skip to Main Content

Grassfed’s Role In A Greener World: AGW’s Response to the University of Oxford study, Grazed and Confused?

Grazed and Confused?—the new report from the University of Oxford’s Food Climate Research Network—represents an important step forward in advancing our scientific knowledge on how we might feed ourselves sustainably.

Written by a number of eminent scientists involved in exploring sustainable food production, the report seeks to address a specific—but vital—question in the sustainable food debate: What is the role of grazing ruminants in contributing to or mitigating climate change?

It is therefore extremely disappointing to see this important report being widely misrepresented in the media and misused by those who are calling for an end to food animal production, or to discredit grassfed or pasture-based livestock operations in favor of other species or production models.

Read More

Southwest Grass-Fed Conference

The Southwest Grassfed Livestock Alliance, with the support of the New Mexico Department of Agriculture, is hosting this daylong conference for livestock producers, local food activists, and all others interested in the rapidly growing market for grass-fed/locally sourced livestock products and the unique benefits and challenges faced in the Southwest.
Read More

Southwest Grass-Fed Conference

The Southwest Grassfed Livestock Alliance, with the support of the New Mexico Department of Agriculture, is hosting this daylong conference for livestock producers, local food activists, and all others interested in the rapidly growing market for grass-fed/locally sourced livestock products and the unique benefits and challenges faced in the Southwest.
Read More

Third-Party Grassfed Certification More Important Than Ever

On January 11, the Agriculture Marketing Service (AMS) of the U.S. Department of Agriculture (USDA) announced it had withdrawn its Grassfed Standard used in livestock and meat marketing due to lack of a clear congressional mandate to maintain it.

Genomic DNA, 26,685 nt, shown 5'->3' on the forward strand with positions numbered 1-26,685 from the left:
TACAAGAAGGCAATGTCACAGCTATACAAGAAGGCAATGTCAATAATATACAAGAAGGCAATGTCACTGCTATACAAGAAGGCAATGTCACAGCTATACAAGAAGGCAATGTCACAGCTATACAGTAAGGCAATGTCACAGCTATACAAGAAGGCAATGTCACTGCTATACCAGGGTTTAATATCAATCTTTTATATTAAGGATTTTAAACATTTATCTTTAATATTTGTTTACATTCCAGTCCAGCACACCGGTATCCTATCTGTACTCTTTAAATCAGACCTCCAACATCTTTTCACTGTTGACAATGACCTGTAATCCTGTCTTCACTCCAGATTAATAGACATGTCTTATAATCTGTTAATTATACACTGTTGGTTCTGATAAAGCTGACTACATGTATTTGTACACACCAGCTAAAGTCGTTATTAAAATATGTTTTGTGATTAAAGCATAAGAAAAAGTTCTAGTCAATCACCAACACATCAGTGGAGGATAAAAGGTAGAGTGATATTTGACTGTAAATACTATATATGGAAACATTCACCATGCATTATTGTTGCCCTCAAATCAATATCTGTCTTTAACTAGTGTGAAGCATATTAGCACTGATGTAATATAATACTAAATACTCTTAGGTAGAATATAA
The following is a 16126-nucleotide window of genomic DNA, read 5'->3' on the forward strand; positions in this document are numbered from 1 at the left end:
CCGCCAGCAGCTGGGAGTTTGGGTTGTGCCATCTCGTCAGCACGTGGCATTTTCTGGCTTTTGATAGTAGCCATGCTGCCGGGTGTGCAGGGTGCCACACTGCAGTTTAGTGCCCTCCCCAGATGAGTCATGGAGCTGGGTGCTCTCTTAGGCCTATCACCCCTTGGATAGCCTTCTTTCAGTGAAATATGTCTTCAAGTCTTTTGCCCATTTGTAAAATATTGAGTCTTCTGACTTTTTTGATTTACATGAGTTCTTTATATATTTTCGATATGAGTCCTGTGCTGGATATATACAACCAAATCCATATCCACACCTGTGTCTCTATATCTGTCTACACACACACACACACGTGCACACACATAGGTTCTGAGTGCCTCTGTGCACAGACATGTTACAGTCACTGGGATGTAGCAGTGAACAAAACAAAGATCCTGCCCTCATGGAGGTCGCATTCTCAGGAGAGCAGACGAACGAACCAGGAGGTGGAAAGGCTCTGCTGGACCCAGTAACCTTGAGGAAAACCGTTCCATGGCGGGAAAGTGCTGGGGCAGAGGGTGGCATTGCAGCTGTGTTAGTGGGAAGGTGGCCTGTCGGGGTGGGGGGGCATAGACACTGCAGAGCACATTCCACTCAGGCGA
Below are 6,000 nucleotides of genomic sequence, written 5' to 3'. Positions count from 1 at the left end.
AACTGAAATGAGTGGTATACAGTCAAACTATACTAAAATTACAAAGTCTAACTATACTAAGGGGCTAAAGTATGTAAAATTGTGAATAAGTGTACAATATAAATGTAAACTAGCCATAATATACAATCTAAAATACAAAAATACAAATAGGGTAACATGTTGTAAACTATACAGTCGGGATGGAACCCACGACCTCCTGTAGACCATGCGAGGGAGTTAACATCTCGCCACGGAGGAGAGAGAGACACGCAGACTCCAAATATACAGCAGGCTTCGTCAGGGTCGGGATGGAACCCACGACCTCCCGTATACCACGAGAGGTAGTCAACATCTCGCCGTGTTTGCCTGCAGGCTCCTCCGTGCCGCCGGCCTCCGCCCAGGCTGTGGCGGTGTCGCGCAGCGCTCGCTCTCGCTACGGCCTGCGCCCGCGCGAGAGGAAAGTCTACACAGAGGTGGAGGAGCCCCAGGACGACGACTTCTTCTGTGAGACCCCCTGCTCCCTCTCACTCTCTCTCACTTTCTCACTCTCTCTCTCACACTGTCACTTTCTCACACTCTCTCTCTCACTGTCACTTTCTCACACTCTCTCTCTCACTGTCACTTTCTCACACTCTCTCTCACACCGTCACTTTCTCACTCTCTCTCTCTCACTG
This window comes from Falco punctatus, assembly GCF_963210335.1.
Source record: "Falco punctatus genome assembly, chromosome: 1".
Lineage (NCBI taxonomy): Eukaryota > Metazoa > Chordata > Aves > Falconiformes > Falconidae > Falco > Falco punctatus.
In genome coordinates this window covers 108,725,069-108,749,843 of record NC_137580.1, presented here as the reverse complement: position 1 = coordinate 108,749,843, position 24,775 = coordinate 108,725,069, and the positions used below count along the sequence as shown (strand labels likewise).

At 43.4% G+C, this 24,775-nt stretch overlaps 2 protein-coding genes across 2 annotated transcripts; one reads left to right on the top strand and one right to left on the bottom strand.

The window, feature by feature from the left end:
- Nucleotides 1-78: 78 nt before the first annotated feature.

At A Greener World, we have long highlighted the major deficiencies in the USDA grassfed label claim (see The Grassfed Primer, page 5). For example, under this standard farmers could confine cattle on dirt feedlots for long periods outside the grass growing season, or use growth hormones and subtherapeutic antibiotics, and still market their beef under the USDA grassfed label claim–just as long as they fed the animals ‘cut grass or forage.’ Yet despite these clear limitations, we recognize the USDA grassfed standard at least provided a minimum baseline in the market.

We therefore believe the removal of the USDA grassfed standard will lead to significant confusion in the marketplace about grassfed label claims, and could allow unscrupulous operations to market meat or dairy products as “grassfed” when their production methods do not even meet the previous low requirements of the USDA standards, potentially eroding consumer trust in all grassfed label claims.

Read More
This website uses cookies. By continuing to browse this site you are agreeing to our use of cookies. Learn More
Back To Top
×Close search
Search